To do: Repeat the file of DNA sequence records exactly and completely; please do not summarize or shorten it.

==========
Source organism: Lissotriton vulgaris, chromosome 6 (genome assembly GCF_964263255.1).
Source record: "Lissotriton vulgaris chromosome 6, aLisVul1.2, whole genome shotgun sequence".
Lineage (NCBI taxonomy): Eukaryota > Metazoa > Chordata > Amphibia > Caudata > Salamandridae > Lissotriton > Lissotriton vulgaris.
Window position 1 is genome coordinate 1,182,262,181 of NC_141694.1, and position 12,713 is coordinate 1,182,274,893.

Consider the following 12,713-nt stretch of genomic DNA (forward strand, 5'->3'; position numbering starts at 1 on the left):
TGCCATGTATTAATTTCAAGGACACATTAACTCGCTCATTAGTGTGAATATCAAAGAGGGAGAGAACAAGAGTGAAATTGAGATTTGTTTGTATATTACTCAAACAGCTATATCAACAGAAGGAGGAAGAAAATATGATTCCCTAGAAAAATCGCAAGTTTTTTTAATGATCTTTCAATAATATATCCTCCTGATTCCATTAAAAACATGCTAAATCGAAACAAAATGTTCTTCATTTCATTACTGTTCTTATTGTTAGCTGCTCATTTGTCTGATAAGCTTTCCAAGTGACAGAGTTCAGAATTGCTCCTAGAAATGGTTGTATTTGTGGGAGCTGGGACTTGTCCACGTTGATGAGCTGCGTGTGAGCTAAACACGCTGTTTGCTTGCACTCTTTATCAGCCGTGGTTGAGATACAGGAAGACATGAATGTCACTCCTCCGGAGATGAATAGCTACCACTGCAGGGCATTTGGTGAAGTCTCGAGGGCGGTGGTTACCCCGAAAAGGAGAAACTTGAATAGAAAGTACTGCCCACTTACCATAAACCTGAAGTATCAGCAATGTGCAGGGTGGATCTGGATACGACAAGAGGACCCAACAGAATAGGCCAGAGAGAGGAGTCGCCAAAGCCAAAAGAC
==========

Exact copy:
Source organism: Lissotriton vulgaris, chromosome 6 (genome assembly GCF_964263255.1).
Source record: "Lissotriton vulgaris chromosome 6, aLisVul1.2, whole genome shotgun sequence".
Lineage (NCBI taxonomy): Eukaryota > Metazoa > Chordata > Amphibia > Caudata > Salamandridae > Lissotriton > Lissotriton vulgaris.
Window position 1 is genome coordinate 1,182,262,181 of NC_141694.1, and position 12,713 is coordinate 1,182,274,893.

Consider the following 12,713-nt stretch of genomic DNA (forward strand, 5'->3'; position numbering starts at 1 on the left):
TGCCATGTATTAATTTCAAGGACACATTAACTCGCTCATTAGTGTGAATATCAAAGAGGGAGAGAACAAGAGTGAAATTGAGATTTGTTTGTATATTACTCAAACAGCTATATCAACAGAAGGAGGAAGAAAATATGATTCCCTAGAAAAATCGCAAGTTTTTTTAATGATCTTTCAATAATATATCCTCCTGATTCCATTAAAAACATGCTAAATCGAAACAAAATGTTCTTCATTTCATTACTGTTCTTATTGTTAGCTGCTCATTTGTCTGATAAGCTTTCCAAGTGACAGAGTTCAGAATTGCTCCTAGAAATGGTTGTATTTGTGGGAGCTGGGACTTGTCCACGTTGATGAGCTGCGTGTGAGCTAAACACGCTGTTTGCTTGCACTCTTTATCAGCCGTGGTTGAGATACAGGAAGACATGAATGTCACTCCTCCGGAGATGAATAGCTACCACTGCAGGGCATTTGGTGAAGTCTCGAGGGCGGTGGTTACCCCGAAAAGGAGAAACTTGAATAGAAAGTACTGCCCACTTACCATAAACCTGAAGTATCAGCAATGTGCAGGGTGGATCTGGATACGACAAGAGGACCCAACAGAATAGGCCAGAGAGAGGAGTCGCCAAAGCCAAAAGAC